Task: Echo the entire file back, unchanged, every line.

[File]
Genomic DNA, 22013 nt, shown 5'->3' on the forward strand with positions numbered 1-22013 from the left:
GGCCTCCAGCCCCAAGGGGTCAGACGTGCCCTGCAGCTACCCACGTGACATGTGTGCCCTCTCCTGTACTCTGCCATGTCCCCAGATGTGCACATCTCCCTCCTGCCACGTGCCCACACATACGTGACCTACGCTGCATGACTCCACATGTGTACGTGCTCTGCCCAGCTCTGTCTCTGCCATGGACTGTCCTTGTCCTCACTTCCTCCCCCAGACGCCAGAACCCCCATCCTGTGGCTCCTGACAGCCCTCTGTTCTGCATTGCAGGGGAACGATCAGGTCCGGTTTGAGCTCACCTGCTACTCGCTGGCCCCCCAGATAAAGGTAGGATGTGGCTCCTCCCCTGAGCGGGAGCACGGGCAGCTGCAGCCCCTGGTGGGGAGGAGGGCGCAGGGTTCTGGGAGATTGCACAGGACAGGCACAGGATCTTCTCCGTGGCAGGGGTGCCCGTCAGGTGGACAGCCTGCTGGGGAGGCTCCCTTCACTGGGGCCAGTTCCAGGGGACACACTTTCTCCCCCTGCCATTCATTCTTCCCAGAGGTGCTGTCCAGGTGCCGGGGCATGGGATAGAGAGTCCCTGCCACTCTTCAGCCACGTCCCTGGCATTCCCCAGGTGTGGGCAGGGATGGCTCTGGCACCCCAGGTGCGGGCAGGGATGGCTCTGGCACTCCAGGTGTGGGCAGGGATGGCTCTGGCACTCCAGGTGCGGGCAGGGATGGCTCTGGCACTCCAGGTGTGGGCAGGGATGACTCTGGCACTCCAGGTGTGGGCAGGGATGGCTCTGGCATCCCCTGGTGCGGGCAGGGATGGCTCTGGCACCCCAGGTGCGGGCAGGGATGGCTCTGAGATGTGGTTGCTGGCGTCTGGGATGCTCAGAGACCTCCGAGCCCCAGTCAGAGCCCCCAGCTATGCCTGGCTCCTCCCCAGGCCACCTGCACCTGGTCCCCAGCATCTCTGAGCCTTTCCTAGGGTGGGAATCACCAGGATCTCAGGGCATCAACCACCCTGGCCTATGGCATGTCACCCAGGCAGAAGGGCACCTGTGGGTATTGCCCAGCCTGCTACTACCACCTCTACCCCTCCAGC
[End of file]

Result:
Genomic DNA, 22013 nt, shown 5'->3' on the forward strand with positions numbered 1-22013 from the left:
GGCCTCCAGCCCCAAGGGGTCAGACGTGCCCTGCAGCTACCCACGTGACATGTGTGCCCTCTCCTGTACTCTGCCATGTCCCCAGATGTGCACATCTCCCTCCTGCCACGTGCCCACACATACGTGACCTACGCTGCATGACTCCACATGTGTACGTGCTCTGCCCAGCTCTGTCTCTGCCATGGACTGTCCTTGTCCTCACTTCCTCCCCCAGACGCCAGAACCCCCATCCTGTGGCTCCTGACAGCCCTCTGTTCTGCATTGCAGGGGAACGATCAGGTCCGGTTTGAGCTCACCTGCTACTCGCTGGCCCCCCAGATAAAGGTAGGATGTGGCTCCTCCCCTGAGCGGGAGCACGGGCAGCTGCAGCCCCTGGTGGGGAGGAGGGCGCAGGGTTCTGGGAGATTGCACAGGACAGGCACAGGATCTTCTCCGTGGCAGGGGTGCCCGTCAGGTGGACAGCCTGCTGGGGAGGCTCCCTTCACTGGGGCCAGTTCCAGGGGACACACTTTCTCCCCCTGCCATTCATTCTTCCCAGAGGTGCTGTCCAGGTGCCGGGGCATGGGATAGAGAGTCCCTGCCACTCTTCAGCCACGTCCCTGGCATTCCCCAGGTGTGGGCAGGGATGGCTCTGGCACCCCAGGTGCGGGCAGGGATGGCTCTGGCACTCCAGGTGTGGGCAGGGATGGCTCTGGCACTCCAGGTGCGGGCAGGGATGGCTCTGGCACTCCAGGTGTGGGCAGGGATGACTCTGGCACTCCAGGTGTGGGCAGGGATGGCTCTGGCATCCCCTGGTGCGGGCAGGGATGGCTCTGGCACCCCAGGTGCGGGCAGGGATGGCTCTGAGATGTGGTTGCTGGCGTCTGGGATGCTCAGAGACCTCCGAGCCCCAGTCAGAGCCCCCAGCTATGCCTGGCTCCTCCCCAGGCCACCTGCACCTGGTCCCCAGCATCTCTGAGCCTTTCCTAGGGTGGGAATCACCAGGATCTCAGGGCATCAACCACCCTGGCCTATGGCATGTCACCCAGGCAGAAGGGCACCTGTGGGTATTGCCCAGCCTGCTACTACCACCTCTACCCCTCCAGC